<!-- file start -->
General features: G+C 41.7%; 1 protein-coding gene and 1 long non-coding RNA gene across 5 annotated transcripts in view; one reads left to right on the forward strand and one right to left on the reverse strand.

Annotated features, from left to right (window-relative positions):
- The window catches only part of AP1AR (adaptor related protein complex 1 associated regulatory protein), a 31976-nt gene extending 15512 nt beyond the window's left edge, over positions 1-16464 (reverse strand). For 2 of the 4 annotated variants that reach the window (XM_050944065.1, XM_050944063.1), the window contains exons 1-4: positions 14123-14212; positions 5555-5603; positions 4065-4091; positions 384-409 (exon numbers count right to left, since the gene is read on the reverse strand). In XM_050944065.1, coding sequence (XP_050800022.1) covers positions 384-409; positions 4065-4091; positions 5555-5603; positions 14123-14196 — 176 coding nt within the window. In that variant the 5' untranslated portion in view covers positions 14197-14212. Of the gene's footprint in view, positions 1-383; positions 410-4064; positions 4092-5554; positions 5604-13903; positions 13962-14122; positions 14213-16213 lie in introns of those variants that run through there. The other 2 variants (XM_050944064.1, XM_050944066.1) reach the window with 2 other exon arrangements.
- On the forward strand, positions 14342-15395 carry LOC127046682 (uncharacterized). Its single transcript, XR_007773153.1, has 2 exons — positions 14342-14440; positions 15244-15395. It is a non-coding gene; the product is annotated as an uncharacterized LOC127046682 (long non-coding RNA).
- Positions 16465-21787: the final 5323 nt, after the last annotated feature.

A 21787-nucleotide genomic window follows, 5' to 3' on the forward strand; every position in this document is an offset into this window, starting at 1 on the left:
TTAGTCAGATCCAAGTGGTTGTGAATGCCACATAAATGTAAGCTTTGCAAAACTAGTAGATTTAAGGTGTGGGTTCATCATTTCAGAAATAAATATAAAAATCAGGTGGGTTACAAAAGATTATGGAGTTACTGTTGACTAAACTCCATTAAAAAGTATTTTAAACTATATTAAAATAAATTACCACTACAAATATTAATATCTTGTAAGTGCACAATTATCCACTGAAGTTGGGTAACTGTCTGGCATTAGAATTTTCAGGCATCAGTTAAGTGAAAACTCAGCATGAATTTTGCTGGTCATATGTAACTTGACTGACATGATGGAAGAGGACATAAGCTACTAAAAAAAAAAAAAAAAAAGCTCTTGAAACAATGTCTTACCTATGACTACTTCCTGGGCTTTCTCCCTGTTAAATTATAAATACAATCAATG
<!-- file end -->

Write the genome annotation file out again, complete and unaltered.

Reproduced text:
General features: G+C 41.7%; 1 protein-coding gene and 1 long non-coding RNA gene across 5 annotated transcripts in view; one reads left to right on the forward strand and one right to left on the reverse strand.

Annotated features, from left to right (window-relative positions):
- The window catches only part of AP1AR (adaptor related protein complex 1 associated regulatory protein), a 31976-nt gene extending 15512 nt beyond the window's left edge, over positions 1-16464 (reverse strand). For 2 of the 4 annotated variants that reach the window (XM_050944065.1, XM_050944063.1), the window contains exons 1-4: positions 14123-14212; positions 5555-5603; positions 4065-4091; positions 384-409 (exon numbers count right to left, since the gene is read on the reverse strand). In XM_050944065.1, coding sequence (XP_050800022.1) covers positions 384-409; positions 4065-4091; positions 5555-5603; positions 14123-14196 — 176 coding nt within the window. In that variant the 5' untranslated portion in view covers positions 14197-14212. Of the gene's footprint in view, positions 1-383; positions 410-4064; positions 4092-5554; positions 5604-13903; positions 13962-14122; positions 14213-16213 lie in introns of those variants that run through there. The other 2 variants (XM_050944064.1, XM_050944066.1) reach the window with 2 other exon arrangements.
- On the forward strand, positions 14342-15395 carry LOC127046682 (uncharacterized). Its single transcript, XR_007773153.1, has 2 exons — positions 14342-14440; positions 15244-15395. It is a non-coding gene; the product is annotated as an uncharacterized LOC127046682 (long non-coding RNA).
- Positions 16465-21787: the final 5323 nt, after the last annotated feature.

A 21787-nucleotide genomic window follows, 5' to 3' on the forward strand; every position in this document is an offset into this window, starting at 1 on the left:
TTAGTCAGATCCAAGTGGTTGTGAATGCCACATAAATGTAAGCTTTGCAAAACTAGTAGATTTAAGGTGTGGGTTCATCATTTCAGAAATAAATATAAAAATCAGGTGGGTTACAAAAGATTATGGAGTTACTGTTGACTAAACTCCATTAAAAAGTATTTTAAACTATATTAAAATAAATTACCACTACAAATATTAATATCTTGTAAGTGCACAATTATCCACTGAAGTTGGGTAACTGTCTGGCATTAGAATTTTCAGGCATCAGTTAAGTGAAAACTCAGCATGAATTTTGCTGGTCATATGTAACTTGACTGACATGATGGAAGAGGACATAAGCTACTAAAAAAAAAAAAAAAAAAGCTCTTGAAACAATGTCTTACCTATGACTACTTCCTGGGCTTTCTCCCTGTTAAATTATAAATACAATCAATG